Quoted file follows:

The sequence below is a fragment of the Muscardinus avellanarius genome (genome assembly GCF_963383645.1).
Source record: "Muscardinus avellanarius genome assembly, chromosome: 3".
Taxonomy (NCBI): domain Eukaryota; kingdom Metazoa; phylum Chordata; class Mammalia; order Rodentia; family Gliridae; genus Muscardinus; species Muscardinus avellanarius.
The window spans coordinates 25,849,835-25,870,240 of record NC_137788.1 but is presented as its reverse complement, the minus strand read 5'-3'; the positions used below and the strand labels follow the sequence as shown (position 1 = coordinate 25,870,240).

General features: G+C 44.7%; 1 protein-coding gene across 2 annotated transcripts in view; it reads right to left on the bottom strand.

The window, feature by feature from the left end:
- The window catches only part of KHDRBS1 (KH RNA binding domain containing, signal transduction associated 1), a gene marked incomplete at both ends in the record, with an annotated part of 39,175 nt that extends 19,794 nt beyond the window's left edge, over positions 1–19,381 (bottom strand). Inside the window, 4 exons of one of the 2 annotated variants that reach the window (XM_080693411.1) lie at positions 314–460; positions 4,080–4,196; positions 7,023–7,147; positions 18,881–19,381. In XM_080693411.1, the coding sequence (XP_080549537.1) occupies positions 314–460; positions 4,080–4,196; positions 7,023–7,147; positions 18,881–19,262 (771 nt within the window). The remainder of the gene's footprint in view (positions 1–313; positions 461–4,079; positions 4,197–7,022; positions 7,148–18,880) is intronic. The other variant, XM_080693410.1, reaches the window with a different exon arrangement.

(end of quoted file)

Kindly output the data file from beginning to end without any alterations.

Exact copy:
The sequence below is a fragment of the Muscardinus avellanarius genome (genome assembly GCF_963383645.1).
Source record: "Muscardinus avellanarius genome assembly, chromosome: 3".
Taxonomy (NCBI): domain Eukaryota; kingdom Metazoa; phylum Chordata; class Mammalia; order Rodentia; family Gliridae; genus Muscardinus; species Muscardinus avellanarius.
The window spans coordinates 25,849,835-25,870,240 of record NC_137788.1 but is presented as its reverse complement, the minus strand read 5'-3'; the positions used below and the strand labels follow the sequence as shown (position 1 = coordinate 25,870,240).

General features: G+C 44.7%; 1 protein-coding gene across 2 annotated transcripts in view; it reads right to left on the bottom strand.

The window, feature by feature from the left end:
- The window catches only part of KHDRBS1 (KH RNA binding domain containing, signal transduction associated 1), a gene marked incomplete at both ends in the record, with an annotated part of 39,175 nt that extends 19,794 nt beyond the window's left edge, over positions 1–19,381 (bottom strand). Inside the window, 4 exons of one of the 2 annotated variants that reach the window (XM_080693411.1) lie at positions 314–460; positions 4,080–4,196; positions 7,023–7,147; positions 18,881–19,381. In XM_080693411.1, the coding sequence (XP_080549537.1) occupies positions 314–460; positions 4,080–4,196; positions 7,023–7,147; positions 18,881–19,262 (771 nt within the window). The remainder of the gene's footprint in view (positions 1–313; positions 461–4,079; positions 4,197–7,022; positions 7,148–18,880) is intronic. The other variant, XM_080693410.1, reaches the window with a different exon arrangement.